I honestly have no idea how Super Tuesday will play out. Given that many of the Super Tuesday states (for Democrats, at least – no clue on the Republican side) are states in which delegates are allocated proportionally (instead of winner take all), it seems likely that both Barack and Hillary will pick up a number of delegates but neither will win outright. If there’s a site that lets you map out the likely outcomes (by guessing at voting percentages and the like) I’d love to see it… would definitely help get a handle on what the possible results will be on Tuesday.



There’s an interesting dynamic playing out: Barack seems to be running explicitly for the General Election while Hillary is digging in to be the Democratic nominee. His praise of Reagan (praise I happen to agree with in case you were wondering) is just the latest example of his willingness to avoid polarization for the sake of polarization and instead try to get at the heart of what unites the country – that unity being the foundation on which he hopes to build his administration.



Both candidates have the money to make the race for the Democratic nomination a long, drawn-out affair. And barring the unforeseen, that seems to be where we’re heading. But here’s an odd thought to toss out: if Hillary is the nominee, could Barack run as an independent? He has the fundraising ability, he has the cross-over appeal to Republicans and Independents, and such a run would be ideologically consistent with his “post-partisan“campaign themes.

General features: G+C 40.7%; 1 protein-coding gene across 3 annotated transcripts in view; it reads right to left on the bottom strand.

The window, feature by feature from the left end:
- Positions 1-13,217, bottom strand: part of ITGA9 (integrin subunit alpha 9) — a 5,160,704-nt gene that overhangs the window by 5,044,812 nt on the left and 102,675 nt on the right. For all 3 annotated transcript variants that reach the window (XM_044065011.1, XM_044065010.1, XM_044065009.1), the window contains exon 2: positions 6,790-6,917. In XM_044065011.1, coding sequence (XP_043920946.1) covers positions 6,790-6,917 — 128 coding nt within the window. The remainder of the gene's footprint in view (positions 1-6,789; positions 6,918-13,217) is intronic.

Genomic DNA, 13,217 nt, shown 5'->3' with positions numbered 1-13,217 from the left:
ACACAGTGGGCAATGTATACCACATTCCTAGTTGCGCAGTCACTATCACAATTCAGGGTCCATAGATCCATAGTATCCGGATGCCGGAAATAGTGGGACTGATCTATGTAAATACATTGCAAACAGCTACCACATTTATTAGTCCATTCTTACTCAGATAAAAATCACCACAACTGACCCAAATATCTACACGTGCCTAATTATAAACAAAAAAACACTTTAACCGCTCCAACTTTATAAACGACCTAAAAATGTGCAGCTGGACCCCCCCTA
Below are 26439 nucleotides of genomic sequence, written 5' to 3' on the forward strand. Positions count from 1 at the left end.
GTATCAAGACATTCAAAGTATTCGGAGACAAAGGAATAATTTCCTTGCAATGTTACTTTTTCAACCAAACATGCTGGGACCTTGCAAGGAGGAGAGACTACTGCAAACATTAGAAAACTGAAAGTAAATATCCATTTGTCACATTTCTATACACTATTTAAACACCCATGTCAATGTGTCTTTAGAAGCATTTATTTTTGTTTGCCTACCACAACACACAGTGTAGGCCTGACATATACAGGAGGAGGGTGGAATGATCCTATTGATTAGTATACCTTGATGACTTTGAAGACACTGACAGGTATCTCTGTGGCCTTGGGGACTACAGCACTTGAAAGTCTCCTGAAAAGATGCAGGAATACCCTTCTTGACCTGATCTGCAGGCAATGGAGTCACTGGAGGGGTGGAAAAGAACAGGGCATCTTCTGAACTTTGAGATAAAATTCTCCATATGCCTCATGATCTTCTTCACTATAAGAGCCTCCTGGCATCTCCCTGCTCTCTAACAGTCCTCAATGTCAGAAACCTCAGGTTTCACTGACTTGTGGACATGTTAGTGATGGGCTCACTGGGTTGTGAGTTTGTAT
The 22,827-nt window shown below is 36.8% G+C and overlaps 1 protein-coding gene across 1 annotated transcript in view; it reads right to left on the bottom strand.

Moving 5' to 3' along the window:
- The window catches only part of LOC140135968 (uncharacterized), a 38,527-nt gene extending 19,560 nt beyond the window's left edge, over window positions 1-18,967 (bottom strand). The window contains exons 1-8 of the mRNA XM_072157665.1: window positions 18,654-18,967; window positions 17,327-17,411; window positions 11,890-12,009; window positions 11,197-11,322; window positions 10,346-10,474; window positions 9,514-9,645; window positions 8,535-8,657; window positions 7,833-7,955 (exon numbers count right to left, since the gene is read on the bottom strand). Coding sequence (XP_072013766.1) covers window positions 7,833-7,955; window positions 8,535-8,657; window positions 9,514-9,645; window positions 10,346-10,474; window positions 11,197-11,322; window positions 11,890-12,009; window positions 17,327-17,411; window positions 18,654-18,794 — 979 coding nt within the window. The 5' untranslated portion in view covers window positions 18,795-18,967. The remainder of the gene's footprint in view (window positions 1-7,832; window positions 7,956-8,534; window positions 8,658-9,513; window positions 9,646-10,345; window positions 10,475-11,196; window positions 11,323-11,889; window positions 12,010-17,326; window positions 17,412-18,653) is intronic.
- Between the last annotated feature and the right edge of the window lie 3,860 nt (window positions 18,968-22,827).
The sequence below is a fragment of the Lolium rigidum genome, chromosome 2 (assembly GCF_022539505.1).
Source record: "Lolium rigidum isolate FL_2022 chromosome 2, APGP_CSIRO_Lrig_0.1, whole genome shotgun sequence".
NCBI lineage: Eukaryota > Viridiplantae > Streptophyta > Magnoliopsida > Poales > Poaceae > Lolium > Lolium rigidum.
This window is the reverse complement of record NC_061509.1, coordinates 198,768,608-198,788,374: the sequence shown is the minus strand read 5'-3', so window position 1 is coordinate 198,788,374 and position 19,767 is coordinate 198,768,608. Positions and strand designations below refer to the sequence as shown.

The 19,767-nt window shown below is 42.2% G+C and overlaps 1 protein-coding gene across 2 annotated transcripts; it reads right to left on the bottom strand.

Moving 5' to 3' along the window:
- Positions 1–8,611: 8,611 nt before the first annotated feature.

Ross Perot got 21% of the vote in 1992, which ensured Bill Clinton’s victory. A credible third-party candidate – who draws equally from both parties, doesn’t have the same negatives as Hillary does, and has more credibility with the Democrats than any Republican in the field – seems like that could be a winning formula.



I still think he’s got a shot at winning the nomination, but the polls in the primaries do seem to favor Hillary right now. Yet the national polls among likely contenders still seem to show Barack as the strongest candidate against the Republicans. Just a thought.

Tuesday, January 22, 2008

What a long, strange trip it's been

Nine years and a few days ago, I found Google. At the time, Erik Heels and I co-authored an online legal research column for Law Journal Extra, and periodically reviewed sites that we thought legal researchers should know about. One of the things I admire about Erik is the fact that he does a good job of keeping his old data (I do not), and it was a thrill to see this e-mail get re-sent to me nine years after I sent it (thanks, Erik!):

From: “Richard P. Klau” <rklau@redstreet.com>
To: “Kathleen Jackson” <—-@ljextra.com>
Cc: “Red Street Consulting” <info@redstreet.com>
Subject: site review: google.com
Date: Wed, 6 Jan 1999 17:56:36 -0500



by Richard P. Klau



A few weeks ago I looked at a number of search engines, and decided that HotBot was the best. Maybe I judged too soon.



Back in the early days of the web, the real interesting thing to watch was how sites built links to each other. Indeed, it was this very idea of links hat the word “Web” was used. And though many of the most popular search engines have done a good job at indexing most of the words on most of the eb sites, they haven’t really done a very good job of analyzing whether or not the search pages are in fact what you’re looking for. Sure, they use meta tags to identify key words, and sure they try and evaluate relevance, but the bottom line is that they’re not very good.



Enter “Google” (http://www.google.com/). Google indexes not only words on a web site but links on the web site, and then  uses the links to evaluate relevance. For example – do a search on “internet law” and Google will return 8000 hits, but will rank them according to both the frequency of the words and the number of links to that site. (The logic here is that a site with more links to it is more likely to be popular, and therefore useful, than one that nobody links to.)